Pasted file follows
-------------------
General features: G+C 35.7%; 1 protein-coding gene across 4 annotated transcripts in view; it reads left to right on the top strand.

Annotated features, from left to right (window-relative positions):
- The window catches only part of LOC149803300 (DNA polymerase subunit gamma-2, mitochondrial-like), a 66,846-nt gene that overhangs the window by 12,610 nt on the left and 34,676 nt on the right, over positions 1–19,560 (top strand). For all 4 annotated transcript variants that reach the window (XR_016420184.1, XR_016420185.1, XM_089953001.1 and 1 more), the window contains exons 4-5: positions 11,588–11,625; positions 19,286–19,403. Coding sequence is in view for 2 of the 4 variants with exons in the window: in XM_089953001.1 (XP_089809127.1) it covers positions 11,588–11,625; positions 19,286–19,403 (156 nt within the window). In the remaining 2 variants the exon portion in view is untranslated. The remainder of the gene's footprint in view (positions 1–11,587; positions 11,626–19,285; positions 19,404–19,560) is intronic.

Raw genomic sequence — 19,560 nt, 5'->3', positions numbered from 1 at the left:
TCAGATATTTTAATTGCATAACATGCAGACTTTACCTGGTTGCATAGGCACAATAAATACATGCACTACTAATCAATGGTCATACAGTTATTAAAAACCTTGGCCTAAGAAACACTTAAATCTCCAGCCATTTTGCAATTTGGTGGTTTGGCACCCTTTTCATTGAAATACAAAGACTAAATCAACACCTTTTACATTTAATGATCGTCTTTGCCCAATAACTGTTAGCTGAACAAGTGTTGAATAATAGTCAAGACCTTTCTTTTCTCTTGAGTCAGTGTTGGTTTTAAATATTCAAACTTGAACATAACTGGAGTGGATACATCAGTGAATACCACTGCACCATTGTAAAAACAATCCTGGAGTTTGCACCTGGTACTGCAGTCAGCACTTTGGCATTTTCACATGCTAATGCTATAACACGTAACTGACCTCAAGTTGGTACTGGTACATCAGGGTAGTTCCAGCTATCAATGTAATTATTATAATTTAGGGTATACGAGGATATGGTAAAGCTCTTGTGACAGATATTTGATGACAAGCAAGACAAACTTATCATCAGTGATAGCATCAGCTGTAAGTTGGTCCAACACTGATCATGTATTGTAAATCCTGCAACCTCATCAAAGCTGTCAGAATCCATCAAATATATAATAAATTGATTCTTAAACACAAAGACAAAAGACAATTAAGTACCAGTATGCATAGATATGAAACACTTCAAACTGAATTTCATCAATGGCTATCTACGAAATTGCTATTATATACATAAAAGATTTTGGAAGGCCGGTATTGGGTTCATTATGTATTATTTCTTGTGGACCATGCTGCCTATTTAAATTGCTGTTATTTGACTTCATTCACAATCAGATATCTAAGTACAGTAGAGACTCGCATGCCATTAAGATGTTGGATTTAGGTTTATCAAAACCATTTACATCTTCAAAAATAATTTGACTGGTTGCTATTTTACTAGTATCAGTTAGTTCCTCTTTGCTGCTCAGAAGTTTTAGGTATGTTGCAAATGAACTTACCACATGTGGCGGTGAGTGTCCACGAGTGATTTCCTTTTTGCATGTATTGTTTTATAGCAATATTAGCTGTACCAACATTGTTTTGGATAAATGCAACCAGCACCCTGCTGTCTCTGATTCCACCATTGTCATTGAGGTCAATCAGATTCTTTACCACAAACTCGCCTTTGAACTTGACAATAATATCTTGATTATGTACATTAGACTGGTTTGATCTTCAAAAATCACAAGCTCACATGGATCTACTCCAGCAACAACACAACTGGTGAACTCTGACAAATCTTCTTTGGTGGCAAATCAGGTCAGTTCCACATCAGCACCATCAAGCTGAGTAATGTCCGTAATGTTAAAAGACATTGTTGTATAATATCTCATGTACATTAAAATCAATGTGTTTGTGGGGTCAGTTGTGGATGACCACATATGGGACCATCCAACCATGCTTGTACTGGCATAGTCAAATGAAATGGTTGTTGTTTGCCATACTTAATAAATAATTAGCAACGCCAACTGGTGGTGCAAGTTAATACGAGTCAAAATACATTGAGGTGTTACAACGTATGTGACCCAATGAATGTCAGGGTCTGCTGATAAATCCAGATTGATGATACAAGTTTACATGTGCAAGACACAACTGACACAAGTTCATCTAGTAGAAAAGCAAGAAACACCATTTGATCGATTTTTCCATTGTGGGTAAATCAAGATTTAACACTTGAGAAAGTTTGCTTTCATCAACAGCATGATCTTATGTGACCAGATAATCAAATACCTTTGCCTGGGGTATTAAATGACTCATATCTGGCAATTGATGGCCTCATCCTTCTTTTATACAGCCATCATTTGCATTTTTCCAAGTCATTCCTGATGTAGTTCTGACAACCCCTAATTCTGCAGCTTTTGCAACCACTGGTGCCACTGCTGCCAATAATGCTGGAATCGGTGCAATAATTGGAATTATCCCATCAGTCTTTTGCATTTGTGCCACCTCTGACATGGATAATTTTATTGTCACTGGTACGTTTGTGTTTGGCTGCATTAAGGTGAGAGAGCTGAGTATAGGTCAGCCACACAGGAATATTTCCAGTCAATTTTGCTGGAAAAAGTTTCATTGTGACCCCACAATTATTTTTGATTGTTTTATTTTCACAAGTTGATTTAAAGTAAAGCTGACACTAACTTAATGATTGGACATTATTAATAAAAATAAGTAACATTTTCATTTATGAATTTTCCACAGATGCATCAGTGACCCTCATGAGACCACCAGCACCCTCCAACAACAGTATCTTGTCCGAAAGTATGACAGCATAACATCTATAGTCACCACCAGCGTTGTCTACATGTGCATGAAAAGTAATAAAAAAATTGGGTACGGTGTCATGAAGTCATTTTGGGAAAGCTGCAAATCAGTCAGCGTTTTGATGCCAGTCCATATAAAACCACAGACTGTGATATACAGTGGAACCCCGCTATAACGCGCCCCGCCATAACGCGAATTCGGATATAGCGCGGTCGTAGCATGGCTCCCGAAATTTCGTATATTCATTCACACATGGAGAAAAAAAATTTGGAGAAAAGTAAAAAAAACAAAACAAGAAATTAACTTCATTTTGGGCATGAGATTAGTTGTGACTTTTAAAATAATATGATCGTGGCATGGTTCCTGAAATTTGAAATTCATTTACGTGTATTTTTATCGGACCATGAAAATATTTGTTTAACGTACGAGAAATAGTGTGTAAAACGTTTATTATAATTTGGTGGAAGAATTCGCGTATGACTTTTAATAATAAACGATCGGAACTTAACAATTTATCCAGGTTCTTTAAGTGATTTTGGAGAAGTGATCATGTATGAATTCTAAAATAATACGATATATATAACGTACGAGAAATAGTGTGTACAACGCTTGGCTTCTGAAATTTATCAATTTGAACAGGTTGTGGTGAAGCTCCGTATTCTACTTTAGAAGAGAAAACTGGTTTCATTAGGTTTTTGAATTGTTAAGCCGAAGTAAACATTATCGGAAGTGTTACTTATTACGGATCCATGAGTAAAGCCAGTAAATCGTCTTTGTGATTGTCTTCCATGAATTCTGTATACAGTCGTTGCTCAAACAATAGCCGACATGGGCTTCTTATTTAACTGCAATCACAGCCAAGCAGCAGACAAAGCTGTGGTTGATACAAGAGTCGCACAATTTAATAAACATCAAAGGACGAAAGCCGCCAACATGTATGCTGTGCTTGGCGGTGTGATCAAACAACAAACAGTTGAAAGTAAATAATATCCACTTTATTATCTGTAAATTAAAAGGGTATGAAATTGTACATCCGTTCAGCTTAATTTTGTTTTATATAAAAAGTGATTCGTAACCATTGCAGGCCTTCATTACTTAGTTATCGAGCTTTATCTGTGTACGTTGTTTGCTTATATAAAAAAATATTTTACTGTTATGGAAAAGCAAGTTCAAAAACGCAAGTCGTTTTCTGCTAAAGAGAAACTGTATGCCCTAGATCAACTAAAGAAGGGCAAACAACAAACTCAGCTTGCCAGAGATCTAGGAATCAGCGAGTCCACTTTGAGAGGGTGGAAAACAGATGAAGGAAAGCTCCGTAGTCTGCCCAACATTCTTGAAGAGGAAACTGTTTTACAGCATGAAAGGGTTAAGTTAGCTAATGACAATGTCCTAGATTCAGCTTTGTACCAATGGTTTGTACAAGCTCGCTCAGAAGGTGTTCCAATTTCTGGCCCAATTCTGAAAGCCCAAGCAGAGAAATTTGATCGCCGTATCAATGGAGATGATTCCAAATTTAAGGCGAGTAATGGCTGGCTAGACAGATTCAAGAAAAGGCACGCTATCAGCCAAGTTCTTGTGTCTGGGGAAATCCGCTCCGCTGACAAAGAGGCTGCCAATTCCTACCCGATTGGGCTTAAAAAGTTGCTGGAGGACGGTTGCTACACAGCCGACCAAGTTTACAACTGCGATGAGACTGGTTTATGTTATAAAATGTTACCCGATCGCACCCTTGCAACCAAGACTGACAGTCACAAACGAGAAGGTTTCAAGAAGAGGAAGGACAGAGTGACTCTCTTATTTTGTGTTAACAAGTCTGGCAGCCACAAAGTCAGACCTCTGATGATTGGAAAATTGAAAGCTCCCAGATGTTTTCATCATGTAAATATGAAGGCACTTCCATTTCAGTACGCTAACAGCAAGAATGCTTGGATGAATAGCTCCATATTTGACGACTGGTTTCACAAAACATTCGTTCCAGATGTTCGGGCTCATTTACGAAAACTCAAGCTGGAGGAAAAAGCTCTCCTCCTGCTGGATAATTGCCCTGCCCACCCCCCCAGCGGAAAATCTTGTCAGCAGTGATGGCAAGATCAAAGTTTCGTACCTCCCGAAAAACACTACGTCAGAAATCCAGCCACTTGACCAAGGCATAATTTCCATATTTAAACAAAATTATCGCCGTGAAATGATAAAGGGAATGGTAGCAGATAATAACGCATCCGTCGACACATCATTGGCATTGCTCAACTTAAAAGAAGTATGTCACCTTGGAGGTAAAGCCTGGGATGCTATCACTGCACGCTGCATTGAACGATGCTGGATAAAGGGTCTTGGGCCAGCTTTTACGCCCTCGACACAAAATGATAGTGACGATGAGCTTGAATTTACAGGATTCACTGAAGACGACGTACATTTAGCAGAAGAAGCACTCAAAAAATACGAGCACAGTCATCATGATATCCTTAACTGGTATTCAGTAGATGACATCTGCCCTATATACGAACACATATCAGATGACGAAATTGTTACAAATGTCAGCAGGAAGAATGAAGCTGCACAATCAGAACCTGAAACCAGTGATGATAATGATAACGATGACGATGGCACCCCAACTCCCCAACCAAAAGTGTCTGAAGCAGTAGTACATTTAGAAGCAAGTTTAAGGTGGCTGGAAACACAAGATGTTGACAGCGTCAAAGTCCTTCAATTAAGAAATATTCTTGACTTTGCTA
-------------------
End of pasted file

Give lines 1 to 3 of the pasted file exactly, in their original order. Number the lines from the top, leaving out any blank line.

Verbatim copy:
General features: G+C 35.7%; 1 protein-coding gene across 4 annotated transcripts in view; it reads left to right on the top strand.

Annotated features, from left to right (window-relative positions):
- The window catches only part of LOC149803300 (DNA polymerase subunit gamma-2, mitochondrial-like), a 66,846-nt gene that overhangs the window by 12,610 nt on the left and 34,676 nt on the right, over positions 1–19,560 (top strand). For all 4 annotated transcript variants that reach the window (XR_016420184.1, XR_016420185.1, XM_089953001.1 and 1 more), the window contains exons 4-5: positions 11,588–11,625; positions 19,286–19,403. Coding sequence is in view for 2 of the 4 variants with exons in the window: in XM_089953001.1 (XP_089809127.1) it covers positions 11,588–11,625; positions 19,286–19,403 (156 nt within the window). In the remaining 2 variants the exon portion in view is untranslated. The remainder of the gene's footprint in view (positions 1–11,587; positions 11,626–19,285; positions 19,404–19,560) is intronic.